Fox News senior judicial analyst Andrew Napolitano argued that Dr. Christine Blasey Ford, the woman who accused President Donald Trump's Supreme Court nominee Judge Brett M. Kavanaugh of sexually assaulting her in the 1980s, should be subpoenaed and forced to testify to the Senate Judiciary Committee about her account.
"Here's the dilemma faced by Judge Kavanaugh," Napolitano explained Thursday on "Fox & Friends." "There's a basic rule of thumb — and this makes sense whether you're a lawyer or a judge or in a schoolyard — you don't deny something until you've been accused of it, until you can get your hands around the accusation."
"Right now, we're dealing with an accusation which is hearsay," he continued. "Dr. Ford spoke to a reporter for The Washington Post. The Washington Post printed what, in her view, is an accurate version of what Dr. Ford told her."
"Should Judge Kavanaugh be responding to an allegation recounted in a newspaper? Or should he be responding to the person who actually says he attempted to harm her?" Napolitano asked. "In the real world, it would only happen with the latter. In the real world, if she didn't show up, if she didn't articulate her allegations against him, there'd be no obligation on his part to respond."
"Now, [Kavanaugh's] dying to say, 'I don't know what she's accusing me of. I wasn't there. It didn't happen.' But it is dangerous to deny before — particularly under oath, before the allegation is made," he continued. "So, I have a suggestion, if I may, for [Senate Judiciary Committee Chairman Chuck Grassley] and company: Subpoena her."
Fox & Friends co-host Brian Kilmeade seemed to agree with Napolitano, andhe also suggested subpoenaing notes from Ford's therapist.
Napolitano agreed with Kilmeade, adding that the Senate Judiciary Committee should also subpoena Ford's classmate Mark Judge, who, according to Ford, was in the room with Ford and Kavanaugh at the time of the alleged assault.
Later in the program, fellow co-host Ainsley Earhardt said it would be "great" if the committee did subpoena Ford because "that's very dangerous to accuse someone of that and then not follow through with it."
"Wouldn't that be great if [Senate Judiciary Committee Chairman Chuck Grassley] did subpoena her?" Earhardt asked. "Because then we could hear from her. She needs to be heard. If this is true, it is a problem. I don't think that he should be confirmed if this is true. If he's capable of that, he should not be confirmed. Most women would agree with that."
"But, if it's not true, if it's not true this is what 65 women in his past have said he is an upstanding guy, he's a great man. They don't believe that this happened," she continued, referring to the 65 women who vouched for Kavanaugh's character in a letter issued by Senate Republicans.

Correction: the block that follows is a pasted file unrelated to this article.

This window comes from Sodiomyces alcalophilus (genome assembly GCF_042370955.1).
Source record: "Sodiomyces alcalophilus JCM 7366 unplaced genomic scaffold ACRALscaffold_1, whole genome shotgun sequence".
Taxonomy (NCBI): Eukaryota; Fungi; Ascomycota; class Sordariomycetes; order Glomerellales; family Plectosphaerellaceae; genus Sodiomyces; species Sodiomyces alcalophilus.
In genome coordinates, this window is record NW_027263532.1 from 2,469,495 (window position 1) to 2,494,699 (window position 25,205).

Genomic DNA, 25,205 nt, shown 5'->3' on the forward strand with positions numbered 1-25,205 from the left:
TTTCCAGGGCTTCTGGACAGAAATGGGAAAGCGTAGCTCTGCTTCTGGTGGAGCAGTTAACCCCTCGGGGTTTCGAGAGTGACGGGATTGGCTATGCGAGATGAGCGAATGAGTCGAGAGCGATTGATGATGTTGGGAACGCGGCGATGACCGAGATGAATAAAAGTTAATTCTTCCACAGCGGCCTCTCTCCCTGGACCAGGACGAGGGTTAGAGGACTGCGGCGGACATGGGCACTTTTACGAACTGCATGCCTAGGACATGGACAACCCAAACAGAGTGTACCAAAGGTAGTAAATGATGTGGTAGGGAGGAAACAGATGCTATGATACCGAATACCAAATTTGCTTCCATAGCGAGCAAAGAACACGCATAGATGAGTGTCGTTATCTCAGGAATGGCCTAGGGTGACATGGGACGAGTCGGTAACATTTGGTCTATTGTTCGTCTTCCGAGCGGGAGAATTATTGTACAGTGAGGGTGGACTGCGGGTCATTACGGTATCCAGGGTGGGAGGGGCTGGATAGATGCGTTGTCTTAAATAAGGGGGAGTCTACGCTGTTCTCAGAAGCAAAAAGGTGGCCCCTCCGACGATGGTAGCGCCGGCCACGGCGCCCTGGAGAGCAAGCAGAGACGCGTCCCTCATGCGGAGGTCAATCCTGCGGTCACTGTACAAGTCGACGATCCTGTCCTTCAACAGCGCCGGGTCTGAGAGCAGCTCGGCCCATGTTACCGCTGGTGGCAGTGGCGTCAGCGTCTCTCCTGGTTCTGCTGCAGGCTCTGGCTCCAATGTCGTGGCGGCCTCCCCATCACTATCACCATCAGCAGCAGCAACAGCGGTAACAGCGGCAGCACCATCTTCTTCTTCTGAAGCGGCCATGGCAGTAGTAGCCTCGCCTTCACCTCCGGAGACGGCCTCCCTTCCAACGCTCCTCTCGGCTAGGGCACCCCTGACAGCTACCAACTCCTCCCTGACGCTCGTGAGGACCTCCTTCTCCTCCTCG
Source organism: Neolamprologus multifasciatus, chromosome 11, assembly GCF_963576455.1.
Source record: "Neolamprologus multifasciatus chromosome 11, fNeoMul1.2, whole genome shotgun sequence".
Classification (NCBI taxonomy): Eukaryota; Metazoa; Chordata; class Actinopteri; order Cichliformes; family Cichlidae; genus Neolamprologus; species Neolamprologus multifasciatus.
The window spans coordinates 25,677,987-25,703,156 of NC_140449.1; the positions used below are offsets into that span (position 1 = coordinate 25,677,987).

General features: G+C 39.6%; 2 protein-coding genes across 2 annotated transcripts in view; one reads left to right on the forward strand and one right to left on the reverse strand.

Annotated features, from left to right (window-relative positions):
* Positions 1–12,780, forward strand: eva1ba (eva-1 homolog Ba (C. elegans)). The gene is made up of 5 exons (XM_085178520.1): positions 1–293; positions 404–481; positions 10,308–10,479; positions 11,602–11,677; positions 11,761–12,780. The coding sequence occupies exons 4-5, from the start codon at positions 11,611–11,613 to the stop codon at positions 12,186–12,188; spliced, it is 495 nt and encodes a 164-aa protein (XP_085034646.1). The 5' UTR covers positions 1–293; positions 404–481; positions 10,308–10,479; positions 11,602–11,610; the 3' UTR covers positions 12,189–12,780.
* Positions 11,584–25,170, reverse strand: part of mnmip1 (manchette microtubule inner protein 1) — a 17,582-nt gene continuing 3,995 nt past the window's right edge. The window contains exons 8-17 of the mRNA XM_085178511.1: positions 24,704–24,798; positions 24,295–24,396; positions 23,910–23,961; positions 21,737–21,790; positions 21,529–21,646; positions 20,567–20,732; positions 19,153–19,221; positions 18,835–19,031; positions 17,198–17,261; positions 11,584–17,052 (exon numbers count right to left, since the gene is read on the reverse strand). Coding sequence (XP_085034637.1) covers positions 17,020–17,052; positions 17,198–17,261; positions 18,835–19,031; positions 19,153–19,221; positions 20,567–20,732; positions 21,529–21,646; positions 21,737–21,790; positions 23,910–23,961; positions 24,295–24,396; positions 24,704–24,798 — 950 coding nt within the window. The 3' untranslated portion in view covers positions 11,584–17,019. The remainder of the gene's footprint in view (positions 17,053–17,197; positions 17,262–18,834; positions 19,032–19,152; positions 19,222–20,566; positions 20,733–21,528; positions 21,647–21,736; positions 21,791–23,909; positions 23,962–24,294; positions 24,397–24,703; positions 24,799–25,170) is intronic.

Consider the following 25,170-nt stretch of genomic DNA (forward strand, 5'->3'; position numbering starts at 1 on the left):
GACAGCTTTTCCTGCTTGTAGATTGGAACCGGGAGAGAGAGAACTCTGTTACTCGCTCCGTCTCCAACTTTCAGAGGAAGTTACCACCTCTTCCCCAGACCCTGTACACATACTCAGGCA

"He's a father, he's a husband and if someone is going to accuse a man of this, then they need to come forward," Earhardt added. "[Dr. Ford] already spoke to the The Washington Post. So,[Fox News senior judicial analyst Judge Andrew Napolitano] said, if she's already talked to the press about it, then she should come forward and speak to these senators so we can get to the bottom of this. That's very dangerous to accuse someone of that and then not follow through with it."
Ford and Kavanaugh have been invited to testify before the Senate Judiciary Committee on Monday. However, Ford has requested an independent FBI investigation into the sexual assault claim in order to "ensure that the crucial facts and witnesses in this matter are assessed in a non-partisan manner and that the committee is fully informed before conducting any hearing or making any decisions," according to a letter from her legal team.
Though many Democrats backed Ford's request for an impartial FBI investigation, Grassley rejected the calls for an FBI investigation and refused to ask for testimony from Judge, the man Ford says witnessed the account and who went on to become a conservative commentator with bylines in the Daily Caller and The Weekly Standard.
As my colleague Rachel Leah writes, "Grassley's response follows the laments of many on the right — including Trump, who nominated Kavanaugh — over a perceived lack of due process in the era of #MeToo. Ford's request for an FBI investigation into her sexual assault claim and for the presentation of relevant facts to the committee so that they can ask evidence-based questions is a way to move the hearing beyond relying on both individuals' testimony over a 36-year-old alleged encounter."